Center Fins influence almost everything in regards to your paddle board’s stability, maneuverability and overall feel. The number one question we get at Isle is where do I place my center fin? And the number two question is what type of center fin should I get with my board as an upgrade.
In this article we will explain our standard center fins included with the paddle boards we offer along with upgrade options for the more serious paddler.
Cant: Cant refers to the angle of the fin in relation to the bottom of the board. A fin that sticks straight up (90°) is said to have no cant and generates more speed than a fin with a lot of cant. Canted fins lean towards the outer rails of the board and are more responsive with turns.
Flex: The Flex can also be described as the stiffness of the fin and plays a big role in the way the board will handle the water. A stiffer fin will give the board more stability but will be more difficult to make a turn. A fin with more flex will be better responsive to the water because it will flex with the water.
Drag: Drag is created by friction and the larger a fins surface area the more friction that is generated. Drag is what slows you down and the force that decreases your speed.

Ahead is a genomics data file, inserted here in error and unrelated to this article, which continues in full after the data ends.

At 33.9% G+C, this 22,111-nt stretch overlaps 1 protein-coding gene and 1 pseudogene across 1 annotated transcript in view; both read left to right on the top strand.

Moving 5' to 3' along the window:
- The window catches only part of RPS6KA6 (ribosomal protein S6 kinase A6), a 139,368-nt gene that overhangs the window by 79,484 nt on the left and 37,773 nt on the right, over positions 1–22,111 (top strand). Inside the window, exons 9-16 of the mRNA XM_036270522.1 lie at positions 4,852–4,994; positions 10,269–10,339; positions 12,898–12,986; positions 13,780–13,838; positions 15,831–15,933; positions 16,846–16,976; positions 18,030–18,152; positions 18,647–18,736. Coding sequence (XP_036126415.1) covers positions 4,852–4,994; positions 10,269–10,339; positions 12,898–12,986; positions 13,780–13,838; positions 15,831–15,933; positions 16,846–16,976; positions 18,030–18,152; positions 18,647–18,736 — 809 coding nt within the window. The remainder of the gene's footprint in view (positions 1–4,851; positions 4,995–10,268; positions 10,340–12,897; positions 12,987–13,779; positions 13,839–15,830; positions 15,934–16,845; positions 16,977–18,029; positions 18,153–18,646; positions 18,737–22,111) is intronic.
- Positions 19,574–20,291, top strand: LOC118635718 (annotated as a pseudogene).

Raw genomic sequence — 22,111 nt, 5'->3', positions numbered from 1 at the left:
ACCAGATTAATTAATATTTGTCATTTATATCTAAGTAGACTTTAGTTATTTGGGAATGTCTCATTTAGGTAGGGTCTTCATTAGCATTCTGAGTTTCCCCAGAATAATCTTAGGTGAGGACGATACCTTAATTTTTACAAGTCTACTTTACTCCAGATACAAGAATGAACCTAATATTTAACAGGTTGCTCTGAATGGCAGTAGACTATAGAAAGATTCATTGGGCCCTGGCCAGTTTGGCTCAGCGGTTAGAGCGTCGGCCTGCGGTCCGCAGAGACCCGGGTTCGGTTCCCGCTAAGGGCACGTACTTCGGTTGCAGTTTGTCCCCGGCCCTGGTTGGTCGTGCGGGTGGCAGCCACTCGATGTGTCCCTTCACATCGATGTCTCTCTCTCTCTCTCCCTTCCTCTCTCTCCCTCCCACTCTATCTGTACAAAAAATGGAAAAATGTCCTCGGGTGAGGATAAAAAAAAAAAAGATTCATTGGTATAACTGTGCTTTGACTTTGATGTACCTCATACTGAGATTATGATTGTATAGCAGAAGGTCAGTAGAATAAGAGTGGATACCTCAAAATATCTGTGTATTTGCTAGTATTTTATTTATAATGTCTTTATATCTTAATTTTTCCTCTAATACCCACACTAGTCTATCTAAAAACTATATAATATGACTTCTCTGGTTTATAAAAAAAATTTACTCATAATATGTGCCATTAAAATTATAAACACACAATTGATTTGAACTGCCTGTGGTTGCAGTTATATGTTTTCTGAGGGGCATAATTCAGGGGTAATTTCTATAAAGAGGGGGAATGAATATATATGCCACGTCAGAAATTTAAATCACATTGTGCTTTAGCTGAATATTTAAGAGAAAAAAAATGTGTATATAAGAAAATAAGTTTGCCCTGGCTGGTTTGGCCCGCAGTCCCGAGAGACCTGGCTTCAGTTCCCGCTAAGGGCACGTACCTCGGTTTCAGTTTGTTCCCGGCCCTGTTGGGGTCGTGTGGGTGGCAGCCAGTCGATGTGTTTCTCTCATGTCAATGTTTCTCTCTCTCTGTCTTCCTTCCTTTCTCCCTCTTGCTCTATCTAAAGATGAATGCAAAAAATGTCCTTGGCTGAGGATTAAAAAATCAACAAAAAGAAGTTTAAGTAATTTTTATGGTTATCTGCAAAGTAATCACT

What position should I put my center fin?
Fin placement can drastically affect the maneuverability of your surfing, the tracking of your racing and the stability of your flat water tour. Although these are suggestions we recommend that you test the different placements for your own unique position as it really varies by board and rider.
Fin Totally Forward: Placing your fin forward will put less pressure on the tail of the board which creates more maneuverability and a quicker turning radius. If you have a three fin set up (thruster) then having the middle fin placed forward will channel the water in a concentrated area and could potentially slow the board down while surfing. That said, if you are looking for less hold and a shorter turning radius then moving the center fin closer to the nose is the answer.
Fin Far Back: Positioning the fin towards the back of the board will result in more stability, this is because the fin is rigid in its line. More importantly, the board will track better opposed to the other placements because it gives more restraint to the tail.